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Sinus Infection (cont.)

Which Specialties of Doctors Treat Sinus Infections (Sinusitis)?

Sinusitis is often first diagnosed by a general practitioner, primary care physician, or internal medicine physician. Children may be diagnosed by their pediatrician.

If sinusitis is chronic or severe, you may be referred to an otolaryngologist, also called an ear, nose, and throat specialist (ENT). If your sinusitis is caused by allergies you may be referred to an allergist.

If you experience an emergency situation due to your sinusitis, you may see an emergency medicine specialist in a hospital's emergency room.

When Should You Seek Medical Care For a Sinus Infection (Sinusitis)?

Call a doctor when experiencing pain or pressure in the upper face accompanied by nasal congestion or discharge, postnasal drip, fever, or ongoing bad breath unrelated to dental problems.

Fever can be a symptom of a sinus infection or a cold. Simple nasal congestion with a low-grade fever and a runny nose probably indicates a cold and may not call for medications or antibiotics. Those individuals experiencing facial pain, headaches, and fever may have a sinus infection.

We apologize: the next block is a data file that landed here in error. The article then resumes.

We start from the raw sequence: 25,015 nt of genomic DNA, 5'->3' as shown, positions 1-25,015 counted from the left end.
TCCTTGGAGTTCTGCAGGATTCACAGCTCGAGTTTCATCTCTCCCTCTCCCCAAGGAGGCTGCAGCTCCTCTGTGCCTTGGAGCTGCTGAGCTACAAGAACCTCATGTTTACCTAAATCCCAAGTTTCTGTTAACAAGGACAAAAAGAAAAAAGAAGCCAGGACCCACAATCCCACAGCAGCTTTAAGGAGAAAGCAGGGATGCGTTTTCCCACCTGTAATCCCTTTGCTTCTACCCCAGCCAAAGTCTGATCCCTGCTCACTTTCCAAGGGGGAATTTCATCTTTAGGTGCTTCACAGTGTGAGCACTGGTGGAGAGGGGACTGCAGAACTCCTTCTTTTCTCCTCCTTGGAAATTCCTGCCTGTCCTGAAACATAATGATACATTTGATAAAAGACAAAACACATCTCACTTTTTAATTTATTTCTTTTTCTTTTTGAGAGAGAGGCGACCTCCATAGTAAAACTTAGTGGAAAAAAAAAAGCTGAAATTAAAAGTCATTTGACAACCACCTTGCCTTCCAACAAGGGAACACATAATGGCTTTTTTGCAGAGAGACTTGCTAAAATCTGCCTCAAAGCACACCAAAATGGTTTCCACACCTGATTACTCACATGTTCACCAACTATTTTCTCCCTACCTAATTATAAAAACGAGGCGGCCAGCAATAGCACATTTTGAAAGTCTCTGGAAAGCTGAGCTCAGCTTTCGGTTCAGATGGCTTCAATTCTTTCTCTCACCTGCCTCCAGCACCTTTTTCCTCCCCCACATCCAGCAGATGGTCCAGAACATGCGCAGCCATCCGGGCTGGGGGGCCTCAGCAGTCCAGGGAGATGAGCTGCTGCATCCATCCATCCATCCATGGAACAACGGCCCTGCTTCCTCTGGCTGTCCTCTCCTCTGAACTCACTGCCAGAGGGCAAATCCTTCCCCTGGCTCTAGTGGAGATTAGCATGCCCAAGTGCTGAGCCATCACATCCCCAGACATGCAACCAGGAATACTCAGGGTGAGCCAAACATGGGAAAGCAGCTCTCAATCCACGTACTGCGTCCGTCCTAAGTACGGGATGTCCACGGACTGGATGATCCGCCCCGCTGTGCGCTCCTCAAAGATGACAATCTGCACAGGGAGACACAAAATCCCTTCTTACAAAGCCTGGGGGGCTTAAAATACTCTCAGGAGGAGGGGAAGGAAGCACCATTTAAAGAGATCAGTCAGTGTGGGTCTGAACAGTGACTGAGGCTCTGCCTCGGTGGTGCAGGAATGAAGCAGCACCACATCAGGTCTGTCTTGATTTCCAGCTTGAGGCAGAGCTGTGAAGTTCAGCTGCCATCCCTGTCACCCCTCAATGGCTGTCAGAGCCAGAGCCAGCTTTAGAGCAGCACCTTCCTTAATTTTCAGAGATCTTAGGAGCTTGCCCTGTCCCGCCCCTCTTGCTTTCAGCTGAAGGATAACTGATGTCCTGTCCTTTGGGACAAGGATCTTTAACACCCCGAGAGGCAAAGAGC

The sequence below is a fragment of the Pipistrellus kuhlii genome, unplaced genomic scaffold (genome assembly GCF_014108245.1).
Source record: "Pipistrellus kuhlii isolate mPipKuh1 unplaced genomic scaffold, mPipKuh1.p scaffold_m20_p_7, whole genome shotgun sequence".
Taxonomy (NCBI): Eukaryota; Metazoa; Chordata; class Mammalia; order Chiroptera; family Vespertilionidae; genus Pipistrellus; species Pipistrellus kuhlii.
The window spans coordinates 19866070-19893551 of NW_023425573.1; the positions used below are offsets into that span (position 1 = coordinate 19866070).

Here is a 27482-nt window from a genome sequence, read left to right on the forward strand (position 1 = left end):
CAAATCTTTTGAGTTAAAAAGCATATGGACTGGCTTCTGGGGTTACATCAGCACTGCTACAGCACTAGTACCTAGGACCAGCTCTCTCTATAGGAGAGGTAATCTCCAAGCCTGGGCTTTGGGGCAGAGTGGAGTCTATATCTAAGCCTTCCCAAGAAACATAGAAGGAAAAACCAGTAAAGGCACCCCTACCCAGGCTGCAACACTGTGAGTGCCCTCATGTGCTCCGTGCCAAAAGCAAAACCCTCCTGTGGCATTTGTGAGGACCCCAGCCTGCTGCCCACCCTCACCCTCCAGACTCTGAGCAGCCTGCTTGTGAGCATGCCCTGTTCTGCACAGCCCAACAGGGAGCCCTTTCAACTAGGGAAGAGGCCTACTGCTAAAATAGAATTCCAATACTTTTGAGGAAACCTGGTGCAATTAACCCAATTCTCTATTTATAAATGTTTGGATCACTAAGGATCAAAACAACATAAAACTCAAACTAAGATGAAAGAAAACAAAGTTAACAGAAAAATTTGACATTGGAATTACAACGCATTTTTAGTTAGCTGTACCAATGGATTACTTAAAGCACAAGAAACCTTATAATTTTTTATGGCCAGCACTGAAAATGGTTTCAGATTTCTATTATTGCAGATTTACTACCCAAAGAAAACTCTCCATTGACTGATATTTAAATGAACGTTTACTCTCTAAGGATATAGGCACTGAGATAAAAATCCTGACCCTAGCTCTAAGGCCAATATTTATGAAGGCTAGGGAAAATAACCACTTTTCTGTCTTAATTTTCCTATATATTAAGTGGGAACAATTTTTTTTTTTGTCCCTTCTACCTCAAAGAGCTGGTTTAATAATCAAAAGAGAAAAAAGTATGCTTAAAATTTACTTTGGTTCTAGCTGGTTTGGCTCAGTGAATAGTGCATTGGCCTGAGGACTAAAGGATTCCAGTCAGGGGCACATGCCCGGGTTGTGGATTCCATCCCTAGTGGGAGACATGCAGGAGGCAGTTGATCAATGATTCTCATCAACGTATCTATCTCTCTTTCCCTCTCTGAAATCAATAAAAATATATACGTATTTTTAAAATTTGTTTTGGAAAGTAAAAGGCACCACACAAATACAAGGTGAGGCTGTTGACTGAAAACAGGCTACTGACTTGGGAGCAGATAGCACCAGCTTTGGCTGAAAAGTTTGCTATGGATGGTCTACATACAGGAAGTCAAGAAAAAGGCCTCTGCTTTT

If left undiagnosed and untreated complications of sinusitis can occur that may lead to severe medical problems and possibly death. If you have the following symptoms, you may have a medical emergency and should seek immediate evaluation in a hospital's emergency department.

  • Headache, fever, and soft tissue swelling over the frontal sinus (in the forehead area) may indicate an infection of the frontal bone, called Pott's puffy tumor or osteomyelitis. Usually, this complication is limited to children.
  • Ethmoid sinusitis can cause infection of the eye socket. The eyelid may swell and become droopy. Vision changes are rare but are signs of serious complications. Fever and severe illness are usually present. A person with this infection may lose the ability to move the eye, and permanent blindness may result. Symptoms of sinusitis associated with pain when moving the eye, redness of the eyes or face, or swelling around the eye are an emergency and should be evaluated immediately.
  • Ethmoid or frontal sinusitis can cause the formation of a blood clot in the sinus area around the front and top of the face. Symptoms may be similar to those of an eye socket infection with the addition of a dilated pupil (the pupil is larger than usual). This condition usually affects both sides of the face.
  • If a person experiences personality changes, headache, neck stiffness, high fever, altered consciousness, visual problems, seizures, or rash on the body, infection may have spread to the brain or the lining tissues of the brain (meningitis). This is a severe illness and a medical emergency. Coma and death may follow.
Last Reviewed 9/5/2017
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Read What Your Physician is Reading on Medscape

Sinusitis, Acute »

Sinusitis is characterized by inflammation of the lining of the paranasal sinuses.

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